A few weeks after the chaos had erupted, it was July 2008 and Pete told Gregg and another owner Jason that he was going to lose 100 lbs by the end of theyear. The two owners literally fell from their chairs laughing uncontrollably. For even if Peter WANTED to lose weight, the assumption was that he would never get past a drug addiction so crippling that Steven Tyler would probably flinch at it. Gregg and Jason were so convinced that this feat would be impossible that they bet $17,000 collaboratively that it would never happen. And so Peter’s journey began. First the detoxing and with drawls came. This included all the vomit, diarrhea, insomnia, and pain that comes with separating your body from a chemical addiction it has become used to. In over a month of mental depression and suicidal thoughts, Pete still managed to watch his diet and run a few miles 3 times a day. By the time Fall came, Pete was in full routine with a membership at the local gym. A trainer even took him on for free, inspired by the work he was putting in. Watching the pounds drop from all of his water weight and fat lost every week, the ones who bet against Peter became concerned. Guys at the office would constantly order piping hot pizzas and have them delivered to his door at night. They would leave boxes of hot wings in his gym bag every day. But all of this only motivated Pete more.

I remember being in the office two days before New Years Eve and talking with Pete. He was upset because he was still 7 lbs over the mark and thought it would be impossible to lose it in 48 hours. After a long conversation, we came to the conclusion that at this point the money was irrelevant. Peter had done something that was considered impossible for decades. He was going into a New Year in the best shape of he had ever been in and was clean/sober for the first time in his adult life. Pete went into an extreme fast and piled on cardio workouts wearing garbage bags for the next two days. To be honest, I don’t think what he did was healthy but by New Years morning, Pete stepped on a scale at Level 5 Fitness in front of a crowd of people and cameras. Everyone had erupted in cheers as Pete’s weight calculated 2 lbs underneath his scheduled target. Since that life-changing milestone, Pete has gone on to take his fitness to unbelievable levels. He was invited onto talk shows like Dr. Oz, Good Morning America, and Biggest Loser. He wrote this book as a memoir of his feat and continues to be a motivation for many. As he continued to drop weight, many health food companies like Tru Chocolate sponsored him and even paid for a surgery to remove all of the extra skin left over from his weight loss. Today, you can find Peter Ajello on YouTube, Twitter, and Facebook continuing to share his experiences that serve as a reminder to all of us that anything is possible and it’s never too late to make the necessary changes to live a positive life.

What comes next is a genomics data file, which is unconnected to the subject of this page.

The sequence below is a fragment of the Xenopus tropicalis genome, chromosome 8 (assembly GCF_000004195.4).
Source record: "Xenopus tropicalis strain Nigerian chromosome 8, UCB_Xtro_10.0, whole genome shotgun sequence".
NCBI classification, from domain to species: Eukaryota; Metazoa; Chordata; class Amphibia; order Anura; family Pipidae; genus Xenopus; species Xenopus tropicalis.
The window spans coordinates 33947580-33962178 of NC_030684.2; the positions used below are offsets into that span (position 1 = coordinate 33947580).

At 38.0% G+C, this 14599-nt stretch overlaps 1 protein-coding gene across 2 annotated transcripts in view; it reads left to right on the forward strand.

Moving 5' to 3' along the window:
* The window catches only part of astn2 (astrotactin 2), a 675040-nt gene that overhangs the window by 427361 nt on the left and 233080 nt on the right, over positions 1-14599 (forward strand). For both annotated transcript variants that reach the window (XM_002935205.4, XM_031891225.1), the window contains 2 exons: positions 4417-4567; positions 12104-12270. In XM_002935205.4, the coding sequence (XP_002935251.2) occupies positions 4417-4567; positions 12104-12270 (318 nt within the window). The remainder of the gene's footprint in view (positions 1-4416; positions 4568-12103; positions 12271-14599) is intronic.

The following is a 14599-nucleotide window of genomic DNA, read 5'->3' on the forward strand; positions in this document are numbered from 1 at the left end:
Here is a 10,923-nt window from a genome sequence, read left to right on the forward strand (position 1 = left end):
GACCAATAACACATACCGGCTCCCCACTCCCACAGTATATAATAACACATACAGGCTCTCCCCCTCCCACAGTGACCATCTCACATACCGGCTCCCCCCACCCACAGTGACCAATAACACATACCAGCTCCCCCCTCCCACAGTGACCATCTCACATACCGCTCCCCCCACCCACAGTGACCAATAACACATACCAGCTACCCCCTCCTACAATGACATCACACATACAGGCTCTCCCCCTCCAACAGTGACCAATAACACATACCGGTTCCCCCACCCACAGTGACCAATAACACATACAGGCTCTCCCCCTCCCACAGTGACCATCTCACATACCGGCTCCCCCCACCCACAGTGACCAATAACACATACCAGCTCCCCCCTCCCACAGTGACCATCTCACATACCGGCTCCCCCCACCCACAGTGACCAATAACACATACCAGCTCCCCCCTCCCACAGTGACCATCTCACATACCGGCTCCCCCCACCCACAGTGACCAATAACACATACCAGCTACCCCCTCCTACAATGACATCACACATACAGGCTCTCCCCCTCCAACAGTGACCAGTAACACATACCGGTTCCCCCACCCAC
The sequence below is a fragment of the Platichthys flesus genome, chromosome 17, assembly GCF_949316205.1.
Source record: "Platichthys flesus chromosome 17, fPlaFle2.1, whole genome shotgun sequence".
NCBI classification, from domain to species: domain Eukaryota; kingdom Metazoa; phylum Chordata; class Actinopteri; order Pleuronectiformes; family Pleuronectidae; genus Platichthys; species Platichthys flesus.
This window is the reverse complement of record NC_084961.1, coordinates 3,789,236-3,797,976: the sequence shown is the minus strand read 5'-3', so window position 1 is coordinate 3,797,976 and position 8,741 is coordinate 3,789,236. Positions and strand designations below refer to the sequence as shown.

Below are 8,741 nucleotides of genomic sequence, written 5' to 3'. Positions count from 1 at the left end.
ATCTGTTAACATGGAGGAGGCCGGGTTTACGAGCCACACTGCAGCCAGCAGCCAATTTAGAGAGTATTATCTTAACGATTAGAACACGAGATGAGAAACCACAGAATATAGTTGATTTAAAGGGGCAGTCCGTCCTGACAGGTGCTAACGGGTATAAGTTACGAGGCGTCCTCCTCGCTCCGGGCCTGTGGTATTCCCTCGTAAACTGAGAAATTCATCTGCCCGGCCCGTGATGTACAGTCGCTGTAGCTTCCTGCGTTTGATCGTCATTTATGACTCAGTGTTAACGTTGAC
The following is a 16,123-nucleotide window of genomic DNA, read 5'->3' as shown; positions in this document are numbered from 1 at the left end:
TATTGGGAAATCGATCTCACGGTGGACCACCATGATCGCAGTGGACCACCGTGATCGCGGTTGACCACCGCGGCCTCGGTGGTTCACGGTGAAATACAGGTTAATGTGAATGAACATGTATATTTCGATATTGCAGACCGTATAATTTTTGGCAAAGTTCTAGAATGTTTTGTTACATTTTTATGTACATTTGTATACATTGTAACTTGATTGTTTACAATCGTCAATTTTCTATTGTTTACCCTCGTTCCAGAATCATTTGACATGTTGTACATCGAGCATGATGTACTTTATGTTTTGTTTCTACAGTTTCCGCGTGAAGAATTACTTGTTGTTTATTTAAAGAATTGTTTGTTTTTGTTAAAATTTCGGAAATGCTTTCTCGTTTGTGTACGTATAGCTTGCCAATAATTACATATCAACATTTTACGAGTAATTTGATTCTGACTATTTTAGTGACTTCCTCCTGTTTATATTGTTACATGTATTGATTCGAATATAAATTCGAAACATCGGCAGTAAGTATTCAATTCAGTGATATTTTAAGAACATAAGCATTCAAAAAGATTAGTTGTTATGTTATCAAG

One comment on ““Mind Over Body” by Peter Ajello (Book Review)

  1. Peter Ajello
    August 19, 2012

    Wow, tough review to swallow, But It always helps to remember where I came from,and How far I come, But most importantly what I am doing Now, and where I am going. I apologize to friends and family who have to hear the dirt,I try to forget, but I seem to alway’s remember, like I am haunted!! Thank you Mr. Thuraisingham for your Book review!!!

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This entry was posted on August 18, 2012 by in Uncategorized and tagged , , , .